Our parenting coach Lena Engel shares ways to support your child if they feel frightened.
Sometimes children become frightened of doing everyday things that they used to manage, such as going to the toilet on their own, going upstairs, going into another room where they will be on their own, sleeping in their own bed, separating from parents on school days or playing in the garden by themselves.
These fears may be initiated by a wide range of causes, however the pressure that it creates in the home can often lead to high levels of stress and arguments.
Thoughts to Consider:
- It is natural in these circumstances that you might blame yourself and search for reasons for this change in behaviour. You may wonder what your child might have seen or heard to frighten them. These are natural reactions, but they can tend to make you feel more disempowered to find solutions.
- Try not to look for who to blame as there may be a great many things which impact on a child's behaviour. We all get up in the morning wanting to be a good parent, so telling yourselves that you are not good parents can make you less likely to have the energy to meet the needs of your child each day.
- Feeling frightened is an external response to having less confidence in yourself and feeling that you cannot perform an activity or behave in the usual ways. Fear is a very strong emotion and generally children learn it from their main carers because they copy them and because children are so sensitive that they can sense the extremes of emotion that their parents exhibit.
- In a similar way, children can be very sensitive to what is said around them, so when others express fears or anxieties, children can be more likely to imitate these because they want to appear to be similar to those they love most.
Ways to Support Children with Fears:
- Children need good daily routines and to have clear expectations of how they should behave. For instance, if you create with your child a list of rules for the home which are positively expressed and in short sentences, such as 'we each sleep in our own bed' you can motivate children to expect that this is meant for all of you. Rules can give a sense of value to the key elements of behaving responsibly.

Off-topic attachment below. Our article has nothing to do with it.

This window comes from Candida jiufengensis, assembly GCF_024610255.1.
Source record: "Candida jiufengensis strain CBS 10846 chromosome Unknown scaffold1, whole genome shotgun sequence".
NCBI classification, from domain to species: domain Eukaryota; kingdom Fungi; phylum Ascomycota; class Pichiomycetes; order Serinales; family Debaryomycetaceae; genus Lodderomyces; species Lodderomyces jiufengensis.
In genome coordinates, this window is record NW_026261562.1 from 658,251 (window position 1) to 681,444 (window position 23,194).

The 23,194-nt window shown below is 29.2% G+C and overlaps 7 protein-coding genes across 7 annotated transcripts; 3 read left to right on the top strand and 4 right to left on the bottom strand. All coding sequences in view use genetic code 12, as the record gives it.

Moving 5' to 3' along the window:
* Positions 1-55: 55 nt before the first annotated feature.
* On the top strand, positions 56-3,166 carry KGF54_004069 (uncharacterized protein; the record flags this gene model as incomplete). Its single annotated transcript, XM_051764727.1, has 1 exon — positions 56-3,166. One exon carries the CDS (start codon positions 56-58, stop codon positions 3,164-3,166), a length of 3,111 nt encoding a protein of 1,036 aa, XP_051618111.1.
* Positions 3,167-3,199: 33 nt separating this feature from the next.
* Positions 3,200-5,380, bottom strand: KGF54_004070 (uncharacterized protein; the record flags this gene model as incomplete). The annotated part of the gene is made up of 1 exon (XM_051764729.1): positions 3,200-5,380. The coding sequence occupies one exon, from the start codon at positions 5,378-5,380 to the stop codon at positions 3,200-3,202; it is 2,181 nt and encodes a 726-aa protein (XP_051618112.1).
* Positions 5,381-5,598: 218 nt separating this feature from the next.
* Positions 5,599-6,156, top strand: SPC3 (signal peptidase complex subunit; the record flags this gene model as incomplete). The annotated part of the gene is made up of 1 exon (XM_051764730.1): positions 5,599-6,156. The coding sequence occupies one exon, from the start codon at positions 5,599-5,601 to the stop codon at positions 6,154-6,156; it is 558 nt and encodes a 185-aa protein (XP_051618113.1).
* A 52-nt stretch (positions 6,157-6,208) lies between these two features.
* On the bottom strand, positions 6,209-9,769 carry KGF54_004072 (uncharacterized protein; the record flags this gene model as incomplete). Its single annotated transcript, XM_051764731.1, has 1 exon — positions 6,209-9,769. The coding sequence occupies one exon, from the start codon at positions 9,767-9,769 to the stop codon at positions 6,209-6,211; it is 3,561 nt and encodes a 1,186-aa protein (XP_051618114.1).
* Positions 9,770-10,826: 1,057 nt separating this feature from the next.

- If there is any occasion when your child is frightened or has a bad dream, try not to bring them into your bed. Calm your little one and tuck them firmly back in bed with a kiss. Reassurance and acknowledgement are important, rather than moving them and making the child feel as if you agree that they are safer in your bed.
- Similarly, emphasise the positive nature of being secure in every room in your home by making places accessible to your child. If children are in the habit of moving round a home with their parents and seeing their parents use every space, it makes it easier for them to feel more at ease going there themselves.
- On a practical level, engage your child in daily experiences that give them more and more responsibility for themselves as they grow. Make sure that you teach them to be independent and to use their bedroom for looking at books, playing and doing homework more and more on their own. Encourage them to have a torch and to turn on side lights to brighten up areas when they enter. Take care not to have too bright lights in shared areas such as the kitchen or the sitting room, because children need to become used to the way that shadows fall in less well-lit spaces with which they are very familiar.
- If you’re aware of your child having seen a frightening programme, or being told scary things by their friends, try not to appear outraged or worried. These are negative feelings which may create the feeling that children need to lie about what has happened or to underplay their own worries, because they basically don't want to upset their parents. Create opportunities to go for a walk where you can talk in a neutral environment side by side. Talking when you are walking can help children and adults feel more in a state of mind to express their fears and share their thoughts and feelings.
- Keep your child safe by developing a common-sense approach to ensure they do not access frightening films and scary television programmes, or are left in threatening circumstances inside the home, at school or in public places.